Equifax CEO Richard Smith poses for a photo at the Equifax headquarters in Atlanta on May 30, 2007. Joey Ivansco / Atlanta Journal-Constitution via AP file

Equifax CEO Richard Smith retires after epic breach

Equifax CEO Richard Smith poses for a photo at the Equifax headquarters in Atlanta on May 30, 2007. Joey Ivansco / Atlanta Journal-Constitution via AP file

(NBC News)-The CEO of Equifax, Richard Smith, is retiring in the wake of a data breach, the credit bureau’s board of directors announced Tuesday morning.

“The cybersecurity incident has affected millions of consumers, and I have been completely dedicated to making this right,” Smith said in a statement. “At this critical juncture, I believe it is in the best interests of the company to have new leadership to move the company forward.”

More than 143 million Americans’ personal credit records, including name, address, Social Security number, date of birth and credit history were exposed in the data breach, the company previously announced. In addition, more than 200,000 credit card numbers were stolen, Visa and Mastercard said in a private notice to banks.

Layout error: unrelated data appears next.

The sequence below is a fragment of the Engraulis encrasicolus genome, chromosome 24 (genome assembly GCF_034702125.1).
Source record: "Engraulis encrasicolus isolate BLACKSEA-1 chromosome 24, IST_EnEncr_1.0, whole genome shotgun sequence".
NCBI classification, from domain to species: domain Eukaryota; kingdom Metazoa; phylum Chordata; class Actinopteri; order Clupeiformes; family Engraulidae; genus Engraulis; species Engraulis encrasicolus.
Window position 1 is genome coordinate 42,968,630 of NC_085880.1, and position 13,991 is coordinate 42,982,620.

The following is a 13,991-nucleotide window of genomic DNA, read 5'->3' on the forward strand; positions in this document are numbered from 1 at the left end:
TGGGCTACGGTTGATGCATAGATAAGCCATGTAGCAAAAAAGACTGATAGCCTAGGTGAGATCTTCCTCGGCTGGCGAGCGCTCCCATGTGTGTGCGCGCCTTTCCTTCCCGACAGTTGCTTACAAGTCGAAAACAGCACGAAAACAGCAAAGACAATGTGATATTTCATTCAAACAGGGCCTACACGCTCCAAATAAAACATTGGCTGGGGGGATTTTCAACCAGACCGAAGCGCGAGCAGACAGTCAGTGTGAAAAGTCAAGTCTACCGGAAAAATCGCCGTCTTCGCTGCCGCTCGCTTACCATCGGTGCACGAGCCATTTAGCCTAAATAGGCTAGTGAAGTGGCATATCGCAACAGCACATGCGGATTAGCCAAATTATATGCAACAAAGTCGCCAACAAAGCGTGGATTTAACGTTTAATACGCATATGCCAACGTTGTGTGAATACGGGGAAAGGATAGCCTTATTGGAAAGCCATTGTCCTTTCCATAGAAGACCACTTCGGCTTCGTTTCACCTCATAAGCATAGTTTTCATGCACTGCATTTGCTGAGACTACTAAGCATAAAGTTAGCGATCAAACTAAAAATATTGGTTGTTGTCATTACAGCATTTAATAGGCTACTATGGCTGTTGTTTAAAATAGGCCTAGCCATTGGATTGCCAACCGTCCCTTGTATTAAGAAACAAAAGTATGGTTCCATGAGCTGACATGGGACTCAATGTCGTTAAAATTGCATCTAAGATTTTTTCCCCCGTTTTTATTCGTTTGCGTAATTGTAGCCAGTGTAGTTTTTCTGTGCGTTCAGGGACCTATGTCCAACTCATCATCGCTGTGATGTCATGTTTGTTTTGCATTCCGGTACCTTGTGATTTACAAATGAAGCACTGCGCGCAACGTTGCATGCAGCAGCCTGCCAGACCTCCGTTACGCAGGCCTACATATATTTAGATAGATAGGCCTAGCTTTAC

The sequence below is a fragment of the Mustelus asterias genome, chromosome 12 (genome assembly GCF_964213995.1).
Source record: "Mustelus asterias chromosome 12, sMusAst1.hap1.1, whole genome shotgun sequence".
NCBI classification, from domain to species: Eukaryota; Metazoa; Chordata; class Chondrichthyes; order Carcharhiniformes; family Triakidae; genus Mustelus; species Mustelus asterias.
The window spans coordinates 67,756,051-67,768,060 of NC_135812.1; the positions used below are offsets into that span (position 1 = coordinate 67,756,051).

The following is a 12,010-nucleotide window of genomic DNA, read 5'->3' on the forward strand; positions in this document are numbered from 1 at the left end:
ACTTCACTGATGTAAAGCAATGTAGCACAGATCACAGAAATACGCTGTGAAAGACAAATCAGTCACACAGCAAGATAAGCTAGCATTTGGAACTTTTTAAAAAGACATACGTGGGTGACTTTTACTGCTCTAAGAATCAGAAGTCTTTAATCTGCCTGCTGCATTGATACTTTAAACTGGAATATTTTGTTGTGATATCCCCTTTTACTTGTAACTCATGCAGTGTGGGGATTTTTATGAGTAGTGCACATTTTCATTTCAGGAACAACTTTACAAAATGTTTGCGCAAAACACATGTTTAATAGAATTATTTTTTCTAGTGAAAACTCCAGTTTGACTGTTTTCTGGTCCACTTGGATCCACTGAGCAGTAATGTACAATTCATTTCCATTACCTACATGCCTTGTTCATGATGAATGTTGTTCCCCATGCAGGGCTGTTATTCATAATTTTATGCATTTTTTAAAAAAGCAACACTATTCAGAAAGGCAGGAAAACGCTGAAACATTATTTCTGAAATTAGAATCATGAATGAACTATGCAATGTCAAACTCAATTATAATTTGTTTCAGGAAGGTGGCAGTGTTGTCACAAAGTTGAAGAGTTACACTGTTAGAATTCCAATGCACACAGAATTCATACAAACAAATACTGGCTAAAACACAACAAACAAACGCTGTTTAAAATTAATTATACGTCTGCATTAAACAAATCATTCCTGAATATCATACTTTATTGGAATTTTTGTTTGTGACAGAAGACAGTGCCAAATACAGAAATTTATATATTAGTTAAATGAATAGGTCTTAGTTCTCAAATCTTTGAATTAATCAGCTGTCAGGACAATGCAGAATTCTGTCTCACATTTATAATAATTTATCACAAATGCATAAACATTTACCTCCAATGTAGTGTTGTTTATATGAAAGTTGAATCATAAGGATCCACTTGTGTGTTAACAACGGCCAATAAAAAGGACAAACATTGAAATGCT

In March, vulnerability on a popular server software system used by Equifax and others was exposed by researchers and quickly exploited by hackers to gain control of entire systems that hadn’t been patched. Equifax said the breach on their systems occurred from mid-May to July.

A massive consumer outrage boiled over following the disclosure, with Americans rushing to freeze their credit reports, only to find Equifax’s website and systems overwhelmed. The company’s Chief Security Officer and Chief Information Systems Officer abruptly retired in the aftermath.

The FBI has opened an investigation into the incident, which affected 75 percent of the adult population of the United States. Cyber experts say a state actor as culprit couldn’t be ruled out.

More than 30 states attorney generals have now opened investigations into Equifax. The company is also fending off multiple consumer class action and small claims lawsuits.

Consumer advocates and security experts said that while Smith’s retirement was a step in the right direction it didn’t solve key underlying problems.

“The CEO has very little to do with cybersecurity; ultimately he just approves a budget,” a cybersecurity expert told NBC News. “Fresh faces will roll in, but they will find themselves constrained by the budgetary restraints.”

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